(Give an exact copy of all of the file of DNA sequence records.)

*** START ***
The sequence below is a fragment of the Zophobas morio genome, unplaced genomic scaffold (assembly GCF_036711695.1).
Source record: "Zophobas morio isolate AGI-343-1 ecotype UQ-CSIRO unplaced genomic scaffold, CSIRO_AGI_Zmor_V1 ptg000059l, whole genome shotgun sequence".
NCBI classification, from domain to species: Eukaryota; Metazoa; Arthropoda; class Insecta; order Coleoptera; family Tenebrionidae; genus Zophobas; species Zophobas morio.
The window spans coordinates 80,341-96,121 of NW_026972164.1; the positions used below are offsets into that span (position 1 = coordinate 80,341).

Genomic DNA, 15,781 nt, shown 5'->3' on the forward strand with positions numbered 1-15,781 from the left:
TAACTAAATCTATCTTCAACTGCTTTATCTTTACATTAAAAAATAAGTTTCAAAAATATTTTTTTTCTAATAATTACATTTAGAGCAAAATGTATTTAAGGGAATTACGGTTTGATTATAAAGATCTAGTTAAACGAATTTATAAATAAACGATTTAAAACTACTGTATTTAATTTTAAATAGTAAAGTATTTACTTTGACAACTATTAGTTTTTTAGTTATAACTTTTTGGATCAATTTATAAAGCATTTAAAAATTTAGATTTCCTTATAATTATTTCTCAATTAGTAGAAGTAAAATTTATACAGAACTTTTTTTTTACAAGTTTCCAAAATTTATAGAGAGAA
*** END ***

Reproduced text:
The sequence below is a fragment of the Zophobas morio genome, unplaced genomic scaffold (assembly GCF_036711695.1).
Source record: "Zophobas morio isolate AGI-343-1 ecotype UQ-CSIRO unplaced genomic scaffold, CSIRO_AGI_Zmor_V1 ptg000059l, whole genome shotgun sequence".
NCBI classification, from domain to species: Eukaryota; Metazoa; Arthropoda; class Insecta; order Coleoptera; family Tenebrionidae; genus Zophobas; species Zophobas morio.
The window spans coordinates 80,341-96,121 of NW_026972164.1; the positions used below are offsets into that span (position 1 = coordinate 80,341).

Genomic DNA, 15,781 nt, shown 5'->3' on the forward strand with positions numbered 1-15,781 from the left:
TAACTAAATCTATCTTCAACTGCTTTATCTTTACATTAAAAAATAAGTTTCAAAAATATTTTTTTTCTAATAATTACATTTAGAGCAAAATGTATTTAAGGGAATTACGGTTTGATTATAAAGATCTAGTTAAACGAATTTATAAATAAACGATTTAAAACTACTGTATTTAATTTTAAATAGTAAAGTATTTACTTTGACAACTATTAGTTTTTTAGTTATAACTTTTTGGATCAATTTATAAAGCATTTAAAAATTTAGATTTCCTTATAATTATTTCTCAATTAGTAGAAGTAAAATTTATACAGAACTTTTTTTTTACAAGTTTCCAAAATTTATAGAGAGAA